Strength Additives for Paper Manufacture" and "Retention Aid Strategies for Paper Manufacture" China March 17, 22, 26, 2004
Using the Paper Mill as a 'Reactor' for Multi-layer Surface Treatment of Fibers Tennessee March 11, 2003
Chemicals, Enzyme Applications, and Fractionation Technology Trends in Paper Manufacture Korea July 2002
Wet-End Chemistry II Short Course Taiwan July 23-27, 2001
Advances in Wet-End Chemistry Tokyo July 16, 2001
Analytical Chemistry Related to Papermaking New York August 2-3, 2000
Wet-End Chemistry Short Course Taiwan May 2-4, 2000
Colloidal Principles of Paper Chemical Formulation Georgia Feb. 10-11, 2000
Paper Machine Wet-End Chemistry of Starch Michigan July 19, 1999
Hardboard Process Chemistry North Carolina December 16-17, 1999
Wet-End Chemistry Related to ASA Sizing Pennsylvania May 10-11, 1999
Chemistry of Wet-Lay NonWovens Processing North Carolina April 21, 1999

TAPPI Short Course in Wet-End Chemistry

TAPPI short course
May 7-9, 2001 short course (now held annually); This was the cover slide for a session held in Kalamazoo, Michigan.
ATCP Mexico course
Oct. 25-27, 2000 short course, Mexico City: Acociacion Mexicana de Tecnicos de las Industrias de la Celulosa y del Papel

TAPPI's 3-day short course "Introduction to Wet-End Chemistry" has grown in popularity over the years; recently we have been presenting the course once a year. We change the location each time in order to suit the preferences of potential participants from different areas. The "faculty" for the course offer a lot of depth and breadth of experience:

Faculty Member Main Subject Area Affliation
Martin Hubbe Course Director NCSU
Przem Prszynski Deposit control, pitch Nalco
Bob Gill, Tom Haller Fillers, optical properties Specialty Minerals
Darren Swales Dry strength, retention aids Vulcan
Gavin Spence Wet strength, foam control Consultant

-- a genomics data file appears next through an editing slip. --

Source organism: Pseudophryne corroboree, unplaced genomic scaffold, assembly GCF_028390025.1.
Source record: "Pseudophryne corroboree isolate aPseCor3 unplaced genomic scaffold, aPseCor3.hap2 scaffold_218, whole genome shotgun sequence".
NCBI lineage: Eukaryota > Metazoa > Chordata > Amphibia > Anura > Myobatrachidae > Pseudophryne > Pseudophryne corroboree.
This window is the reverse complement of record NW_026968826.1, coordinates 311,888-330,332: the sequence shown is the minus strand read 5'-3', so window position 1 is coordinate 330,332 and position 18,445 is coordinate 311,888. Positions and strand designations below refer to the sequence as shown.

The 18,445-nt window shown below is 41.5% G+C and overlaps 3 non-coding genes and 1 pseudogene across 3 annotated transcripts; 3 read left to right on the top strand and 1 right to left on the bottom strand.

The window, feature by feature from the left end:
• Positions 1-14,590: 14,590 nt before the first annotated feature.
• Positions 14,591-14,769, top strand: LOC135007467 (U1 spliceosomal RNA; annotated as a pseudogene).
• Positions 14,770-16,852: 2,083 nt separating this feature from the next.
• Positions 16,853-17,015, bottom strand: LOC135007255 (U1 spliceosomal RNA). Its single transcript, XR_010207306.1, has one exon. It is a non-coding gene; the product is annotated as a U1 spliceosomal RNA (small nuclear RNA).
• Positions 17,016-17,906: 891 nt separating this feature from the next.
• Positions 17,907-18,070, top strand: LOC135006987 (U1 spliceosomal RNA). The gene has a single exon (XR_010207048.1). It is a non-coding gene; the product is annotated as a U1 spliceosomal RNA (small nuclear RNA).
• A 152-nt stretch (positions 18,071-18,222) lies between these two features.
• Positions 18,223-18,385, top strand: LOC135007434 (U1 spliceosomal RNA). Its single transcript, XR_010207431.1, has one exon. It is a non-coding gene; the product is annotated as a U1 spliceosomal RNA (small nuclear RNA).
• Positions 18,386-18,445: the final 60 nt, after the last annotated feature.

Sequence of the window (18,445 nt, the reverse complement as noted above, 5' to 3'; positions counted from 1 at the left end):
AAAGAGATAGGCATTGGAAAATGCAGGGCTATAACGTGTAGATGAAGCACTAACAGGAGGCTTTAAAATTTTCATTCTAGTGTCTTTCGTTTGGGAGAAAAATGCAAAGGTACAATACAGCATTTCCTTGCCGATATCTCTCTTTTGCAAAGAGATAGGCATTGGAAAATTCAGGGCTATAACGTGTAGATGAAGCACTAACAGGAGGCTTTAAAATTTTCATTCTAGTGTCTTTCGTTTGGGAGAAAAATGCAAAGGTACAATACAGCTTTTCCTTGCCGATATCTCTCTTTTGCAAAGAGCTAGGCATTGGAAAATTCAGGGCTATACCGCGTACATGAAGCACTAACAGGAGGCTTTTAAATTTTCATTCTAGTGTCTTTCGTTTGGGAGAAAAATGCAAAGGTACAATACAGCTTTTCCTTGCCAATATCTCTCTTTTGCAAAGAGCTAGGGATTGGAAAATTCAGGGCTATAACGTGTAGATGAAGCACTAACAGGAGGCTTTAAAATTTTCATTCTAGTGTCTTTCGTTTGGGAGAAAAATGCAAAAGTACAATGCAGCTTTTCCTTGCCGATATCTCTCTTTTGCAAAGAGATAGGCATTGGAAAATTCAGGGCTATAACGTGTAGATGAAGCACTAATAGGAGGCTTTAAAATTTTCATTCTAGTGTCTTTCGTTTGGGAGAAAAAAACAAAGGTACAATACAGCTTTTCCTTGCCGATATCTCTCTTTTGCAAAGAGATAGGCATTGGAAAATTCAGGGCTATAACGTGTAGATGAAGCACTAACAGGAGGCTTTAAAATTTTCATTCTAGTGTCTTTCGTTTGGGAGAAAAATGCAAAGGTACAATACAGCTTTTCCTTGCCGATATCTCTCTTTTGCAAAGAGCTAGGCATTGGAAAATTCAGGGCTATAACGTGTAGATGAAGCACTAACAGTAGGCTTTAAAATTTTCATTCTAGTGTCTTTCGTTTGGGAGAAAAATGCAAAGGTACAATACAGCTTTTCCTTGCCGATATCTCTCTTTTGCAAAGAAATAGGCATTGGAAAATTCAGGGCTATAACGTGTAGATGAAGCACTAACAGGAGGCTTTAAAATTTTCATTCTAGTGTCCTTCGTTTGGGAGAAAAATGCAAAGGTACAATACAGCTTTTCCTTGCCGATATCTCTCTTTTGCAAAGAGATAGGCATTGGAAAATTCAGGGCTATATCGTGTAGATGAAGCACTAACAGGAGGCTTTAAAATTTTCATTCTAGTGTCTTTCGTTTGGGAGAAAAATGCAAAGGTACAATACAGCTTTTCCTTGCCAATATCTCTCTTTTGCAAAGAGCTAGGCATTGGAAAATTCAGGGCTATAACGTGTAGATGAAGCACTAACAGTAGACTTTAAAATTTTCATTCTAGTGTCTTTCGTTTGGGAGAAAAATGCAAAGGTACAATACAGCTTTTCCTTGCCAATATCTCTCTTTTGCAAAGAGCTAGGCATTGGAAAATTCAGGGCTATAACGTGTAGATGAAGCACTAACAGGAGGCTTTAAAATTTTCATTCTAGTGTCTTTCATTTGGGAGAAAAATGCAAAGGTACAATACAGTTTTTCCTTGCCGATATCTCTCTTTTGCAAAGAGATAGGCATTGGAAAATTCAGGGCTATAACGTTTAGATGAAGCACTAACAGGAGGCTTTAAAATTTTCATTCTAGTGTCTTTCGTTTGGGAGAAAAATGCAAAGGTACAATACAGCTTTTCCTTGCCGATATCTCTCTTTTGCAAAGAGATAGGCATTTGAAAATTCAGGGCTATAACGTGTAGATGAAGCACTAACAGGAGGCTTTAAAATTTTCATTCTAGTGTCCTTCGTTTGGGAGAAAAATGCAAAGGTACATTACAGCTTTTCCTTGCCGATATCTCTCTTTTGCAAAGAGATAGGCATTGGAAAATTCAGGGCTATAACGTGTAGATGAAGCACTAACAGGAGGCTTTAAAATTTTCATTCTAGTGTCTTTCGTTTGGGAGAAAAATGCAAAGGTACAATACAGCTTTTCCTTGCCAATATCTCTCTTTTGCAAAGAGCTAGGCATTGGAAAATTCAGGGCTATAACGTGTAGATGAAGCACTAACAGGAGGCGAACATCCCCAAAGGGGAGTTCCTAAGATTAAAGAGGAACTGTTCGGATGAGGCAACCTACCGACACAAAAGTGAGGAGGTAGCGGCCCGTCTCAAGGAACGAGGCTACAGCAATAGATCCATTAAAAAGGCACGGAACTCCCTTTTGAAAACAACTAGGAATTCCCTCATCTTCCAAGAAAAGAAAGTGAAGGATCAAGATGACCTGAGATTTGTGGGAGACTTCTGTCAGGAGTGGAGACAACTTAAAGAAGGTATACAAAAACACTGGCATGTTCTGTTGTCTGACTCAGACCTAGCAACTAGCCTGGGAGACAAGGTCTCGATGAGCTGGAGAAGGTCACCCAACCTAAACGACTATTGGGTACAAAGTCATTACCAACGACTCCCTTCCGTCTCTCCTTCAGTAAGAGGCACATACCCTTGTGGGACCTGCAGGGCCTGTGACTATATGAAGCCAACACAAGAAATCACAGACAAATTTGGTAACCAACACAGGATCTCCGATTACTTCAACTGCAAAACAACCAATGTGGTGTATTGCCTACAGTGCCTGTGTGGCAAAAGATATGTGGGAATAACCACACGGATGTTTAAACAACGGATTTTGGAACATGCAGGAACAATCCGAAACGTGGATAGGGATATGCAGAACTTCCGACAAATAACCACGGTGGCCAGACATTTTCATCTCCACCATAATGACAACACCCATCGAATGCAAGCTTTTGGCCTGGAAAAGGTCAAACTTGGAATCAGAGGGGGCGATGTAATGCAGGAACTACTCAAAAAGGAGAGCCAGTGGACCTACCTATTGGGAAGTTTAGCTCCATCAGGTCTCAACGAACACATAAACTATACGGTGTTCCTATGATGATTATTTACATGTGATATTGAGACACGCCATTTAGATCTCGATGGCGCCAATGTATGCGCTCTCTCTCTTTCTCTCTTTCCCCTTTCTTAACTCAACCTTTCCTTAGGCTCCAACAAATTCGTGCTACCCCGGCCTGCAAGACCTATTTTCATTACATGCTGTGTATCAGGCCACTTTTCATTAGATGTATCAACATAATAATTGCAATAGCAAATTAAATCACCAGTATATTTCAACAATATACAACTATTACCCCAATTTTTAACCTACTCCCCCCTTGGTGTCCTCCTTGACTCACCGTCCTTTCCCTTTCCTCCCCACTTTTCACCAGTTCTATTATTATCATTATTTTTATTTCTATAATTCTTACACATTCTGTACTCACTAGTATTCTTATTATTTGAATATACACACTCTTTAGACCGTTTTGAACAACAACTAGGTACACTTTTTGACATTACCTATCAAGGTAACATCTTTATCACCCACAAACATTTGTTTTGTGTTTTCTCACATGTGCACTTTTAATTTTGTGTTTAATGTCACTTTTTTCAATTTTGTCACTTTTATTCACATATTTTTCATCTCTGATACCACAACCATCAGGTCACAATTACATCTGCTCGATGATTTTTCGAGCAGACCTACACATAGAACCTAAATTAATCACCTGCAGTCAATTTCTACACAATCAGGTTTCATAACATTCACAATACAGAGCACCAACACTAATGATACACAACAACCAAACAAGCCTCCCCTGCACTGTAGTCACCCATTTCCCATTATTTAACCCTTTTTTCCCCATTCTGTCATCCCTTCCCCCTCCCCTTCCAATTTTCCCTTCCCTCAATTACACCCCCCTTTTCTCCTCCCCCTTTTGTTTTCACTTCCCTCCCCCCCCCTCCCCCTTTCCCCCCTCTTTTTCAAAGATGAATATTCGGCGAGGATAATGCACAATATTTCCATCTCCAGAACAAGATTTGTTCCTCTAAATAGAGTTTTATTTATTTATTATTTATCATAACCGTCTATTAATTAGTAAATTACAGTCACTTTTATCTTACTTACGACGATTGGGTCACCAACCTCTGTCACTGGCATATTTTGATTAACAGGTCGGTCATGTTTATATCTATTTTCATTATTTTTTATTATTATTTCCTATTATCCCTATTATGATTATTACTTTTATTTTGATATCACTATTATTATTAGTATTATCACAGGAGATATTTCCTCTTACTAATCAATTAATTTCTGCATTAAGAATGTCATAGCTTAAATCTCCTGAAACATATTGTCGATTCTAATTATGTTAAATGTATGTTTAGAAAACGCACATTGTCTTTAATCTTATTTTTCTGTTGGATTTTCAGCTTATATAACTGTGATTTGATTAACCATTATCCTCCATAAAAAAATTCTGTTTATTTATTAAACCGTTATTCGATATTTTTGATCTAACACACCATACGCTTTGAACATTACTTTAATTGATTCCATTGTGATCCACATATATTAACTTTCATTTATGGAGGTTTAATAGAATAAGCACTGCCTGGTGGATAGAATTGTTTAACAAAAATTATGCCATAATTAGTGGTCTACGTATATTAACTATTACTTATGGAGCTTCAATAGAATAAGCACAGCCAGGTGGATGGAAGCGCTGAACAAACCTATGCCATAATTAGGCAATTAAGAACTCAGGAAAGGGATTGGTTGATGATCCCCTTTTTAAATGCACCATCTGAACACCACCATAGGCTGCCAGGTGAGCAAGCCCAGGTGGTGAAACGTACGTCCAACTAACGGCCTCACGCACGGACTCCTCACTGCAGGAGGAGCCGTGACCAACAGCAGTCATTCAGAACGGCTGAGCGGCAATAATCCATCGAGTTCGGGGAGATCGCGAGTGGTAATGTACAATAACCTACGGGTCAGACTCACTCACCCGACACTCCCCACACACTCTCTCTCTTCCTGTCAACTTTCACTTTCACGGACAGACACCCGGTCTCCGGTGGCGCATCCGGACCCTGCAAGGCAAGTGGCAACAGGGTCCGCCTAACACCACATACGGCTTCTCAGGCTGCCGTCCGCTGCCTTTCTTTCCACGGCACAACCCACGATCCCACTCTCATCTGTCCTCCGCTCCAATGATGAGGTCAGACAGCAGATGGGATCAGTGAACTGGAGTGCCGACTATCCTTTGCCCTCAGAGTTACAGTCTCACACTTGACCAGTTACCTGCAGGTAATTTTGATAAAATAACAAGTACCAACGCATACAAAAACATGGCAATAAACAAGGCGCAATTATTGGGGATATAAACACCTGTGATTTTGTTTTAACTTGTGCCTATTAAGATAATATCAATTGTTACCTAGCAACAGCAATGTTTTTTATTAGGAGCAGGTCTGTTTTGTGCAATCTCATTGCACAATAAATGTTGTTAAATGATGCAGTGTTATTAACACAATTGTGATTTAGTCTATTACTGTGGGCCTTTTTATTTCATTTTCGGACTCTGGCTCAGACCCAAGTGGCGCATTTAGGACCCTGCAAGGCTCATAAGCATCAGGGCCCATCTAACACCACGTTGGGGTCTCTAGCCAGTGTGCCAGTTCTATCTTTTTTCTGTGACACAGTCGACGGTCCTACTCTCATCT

Kurt Moberg, Jeff Keiser Strength, microparticles Penford Products
Joel Garbon Sizing with rosin, ASA, & AKD Hercules
Carmen Spara Dyes & fluorescent whiteners Lanxess

The course is designed to help papermakers and suppliers understand wet-end chemistry principles and concepts and to provide participants with a foundation upon which to develop effective wet end chemistry trouble-shooting and optimization programs for their companies. The course includes a series of focused case studies, short subject matter presentations, and question and answer periods.

Offerings of the TAPPI short-course "Introduction to Wet-End Chemistry" were held or are scheduled for the following dates:

For more information, contact TAPPI at 1-800-332-8686 (US), 1-800-446-9431 (Canada), or 1-770-446-1400, or visit their website at www.tappi.org .


skyline

Distance Education distance education

digital projector
Digital projector

Are you interested in getting a Master's Degree in Wood and Paper Science? Or do you just want to bone up on specific subjects related to the field? Either of these goals could be a reason to go to a university. But is this what you want to do now? Is on-campus attendance inconvenient for your at this time?

Now there's another option. In the Fall 1999 the Department of Wood and Paper Science inaugurated its distance education program of graduate studies.

NCSU logo
School's logo

Chalk filler
We study fillers...
Fiber fines
We study fines...

Colloidal silica
We study colloids...

Registration information can be found at the website for NC State University's "Delta" program. When you get to the site, click on "Wood and Paper Science." Look for WPS 527 (Wet End and Colloidal Chemistry) and WPS 595M ("Chemical Principles for the Papermaking Process Engineering") on the list, but be careful, since the list is not completely alphabetical; there are some textiles courses attached at the end of the list. Registration for Fall closes approximately in the third week of August, plus two weeks of "late registration." Registration of the Spring semester closes near the beginning of January with a late registration deadline somewhere around mid-January. Here's how it works:

1. The main target audience for the distance education program includes people with (a) a college or post-graduate education, (b) typically one to ten years of industrial experience, and (c) currently employed in the pulp and paper industry, including providers of materials and services to the industry. The program is open to individuals professionally employed who have a minimum or one year of relevant industry experience. It is designed to meet both personal career objectives and industry needs.